To see my previous hikes up Piliwale Ridge, check out the following links:
Piliwale Ridge (Trail Scout) - May 8, 2009
Piliwale Ridge - October 10, 2009

 photo: D. Napoleon


 photo: D. Napoleon

 Looking toward the Konahuanui Windward route.  (photo: L. Yamasaki)

 Descending Lulumahu Ridge looking toward K2.  (photo: L. Yamasaki)

 photo: L. Yamasaki

 Cyanea koolauensis.  (photo: L. Yamasaki)

 Looking back toward Konahuanui.

 (photo: L. Yamasaki)


Waimanu - August 19-21 2011

It's been over a month since I backpacked to Waimanu Valley. Since then, I've been back home on Oahu, working, sitting in traffic, and getting in the usual day hike every weekend; familiar views, familiar terrain: beautiful in its own right by Oahu standards, but compared to the Big Island, everything I've done doesn't come close to Waimanu. Waimanu is surreal in every sense of the word. It is wild, alive, and it affirms every breathtaking expectation you have before you get there, multiplied by a hundred when you arrive. The smell of salt air, the howling tradewinds, the rushing streams, the dark grains of sand: Waimanu is definitely an out of this world paradise. From fishing, to day hiking explorations in the valley, to bodysurfing, or just laying back at camp or on the black sand beach: Waimanu Valley has it all. I once heard a phrase that claims "experience frees the mind." The Waimanu experience frees the soul.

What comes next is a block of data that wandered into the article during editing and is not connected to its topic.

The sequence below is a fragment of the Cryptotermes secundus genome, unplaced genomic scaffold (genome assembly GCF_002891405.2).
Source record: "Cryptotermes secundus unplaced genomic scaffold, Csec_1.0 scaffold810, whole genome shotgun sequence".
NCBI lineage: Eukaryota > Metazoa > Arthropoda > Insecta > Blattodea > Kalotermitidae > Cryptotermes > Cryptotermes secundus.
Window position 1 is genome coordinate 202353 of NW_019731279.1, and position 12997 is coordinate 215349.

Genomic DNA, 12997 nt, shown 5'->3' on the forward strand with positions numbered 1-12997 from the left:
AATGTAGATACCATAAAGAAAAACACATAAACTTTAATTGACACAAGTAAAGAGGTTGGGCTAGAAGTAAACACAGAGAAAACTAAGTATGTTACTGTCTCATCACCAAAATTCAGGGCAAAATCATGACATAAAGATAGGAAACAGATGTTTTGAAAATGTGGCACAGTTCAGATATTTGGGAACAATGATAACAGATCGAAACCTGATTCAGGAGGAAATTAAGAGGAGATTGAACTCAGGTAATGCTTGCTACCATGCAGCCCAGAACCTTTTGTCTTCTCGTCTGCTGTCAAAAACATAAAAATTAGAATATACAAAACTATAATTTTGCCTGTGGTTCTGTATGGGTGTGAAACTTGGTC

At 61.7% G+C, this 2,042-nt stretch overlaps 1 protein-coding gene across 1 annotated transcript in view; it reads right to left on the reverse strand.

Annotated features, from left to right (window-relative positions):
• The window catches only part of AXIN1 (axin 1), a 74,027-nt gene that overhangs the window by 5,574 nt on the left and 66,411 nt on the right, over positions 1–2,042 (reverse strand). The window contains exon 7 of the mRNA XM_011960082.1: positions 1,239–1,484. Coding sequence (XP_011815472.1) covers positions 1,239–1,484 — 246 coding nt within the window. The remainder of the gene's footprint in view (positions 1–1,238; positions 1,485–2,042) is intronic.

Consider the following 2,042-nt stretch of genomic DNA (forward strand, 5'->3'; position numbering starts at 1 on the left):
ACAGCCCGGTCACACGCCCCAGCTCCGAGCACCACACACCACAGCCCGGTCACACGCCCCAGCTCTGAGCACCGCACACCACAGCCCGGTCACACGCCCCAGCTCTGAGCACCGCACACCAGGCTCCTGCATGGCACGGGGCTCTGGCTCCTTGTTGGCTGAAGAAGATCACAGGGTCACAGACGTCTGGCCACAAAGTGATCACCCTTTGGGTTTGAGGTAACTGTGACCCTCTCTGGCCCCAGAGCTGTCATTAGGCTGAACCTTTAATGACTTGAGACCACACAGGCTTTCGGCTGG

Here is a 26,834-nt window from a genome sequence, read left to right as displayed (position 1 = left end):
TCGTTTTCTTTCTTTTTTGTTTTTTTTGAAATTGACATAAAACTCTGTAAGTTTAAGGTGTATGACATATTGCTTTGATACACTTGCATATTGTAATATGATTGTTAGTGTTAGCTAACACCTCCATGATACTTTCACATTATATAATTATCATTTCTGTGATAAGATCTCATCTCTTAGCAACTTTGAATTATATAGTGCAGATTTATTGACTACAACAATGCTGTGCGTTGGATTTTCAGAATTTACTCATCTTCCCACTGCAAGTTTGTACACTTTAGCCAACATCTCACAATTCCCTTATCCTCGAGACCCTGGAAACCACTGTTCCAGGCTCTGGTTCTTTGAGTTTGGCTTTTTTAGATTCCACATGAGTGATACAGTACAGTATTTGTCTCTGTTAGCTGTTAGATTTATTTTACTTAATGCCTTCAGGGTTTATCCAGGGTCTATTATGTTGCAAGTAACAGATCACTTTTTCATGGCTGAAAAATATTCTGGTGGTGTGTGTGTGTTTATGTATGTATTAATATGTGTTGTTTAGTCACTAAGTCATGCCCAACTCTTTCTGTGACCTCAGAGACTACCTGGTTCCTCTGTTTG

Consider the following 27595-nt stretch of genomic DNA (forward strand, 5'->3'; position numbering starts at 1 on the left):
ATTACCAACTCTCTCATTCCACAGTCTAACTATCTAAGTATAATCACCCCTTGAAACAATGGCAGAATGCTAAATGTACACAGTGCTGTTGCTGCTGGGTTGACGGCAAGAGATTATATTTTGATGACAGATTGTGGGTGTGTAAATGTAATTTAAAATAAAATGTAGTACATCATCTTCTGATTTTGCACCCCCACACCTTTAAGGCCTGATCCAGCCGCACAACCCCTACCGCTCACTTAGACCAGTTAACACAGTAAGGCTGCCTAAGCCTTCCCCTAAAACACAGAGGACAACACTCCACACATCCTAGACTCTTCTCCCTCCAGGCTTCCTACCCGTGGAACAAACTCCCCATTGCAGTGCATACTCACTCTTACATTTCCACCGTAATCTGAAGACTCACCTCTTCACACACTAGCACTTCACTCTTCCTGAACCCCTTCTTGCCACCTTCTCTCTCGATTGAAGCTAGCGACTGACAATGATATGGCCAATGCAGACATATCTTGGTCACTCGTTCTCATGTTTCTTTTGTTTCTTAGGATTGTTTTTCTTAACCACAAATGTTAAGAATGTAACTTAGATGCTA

Waimanu Valley is located in the Hamakua district on the Big Island of Hawaii. The valley is lush and filled with water that flows from the upper reaches of the Kohala Mountains, resulting in tall and spectacular waterfalls deep within the valley. The rain water flows into Waimanu Stream and empties into the ocean. The majority of the valley is a large wetland, with only a narrow strip of walkable terrain existing at the base of the northern valley wall. During the times of ancient Hawaii, Waimanu Valley was an ahupua'a (ancient land division) and was once inhabited by native Hawaiians.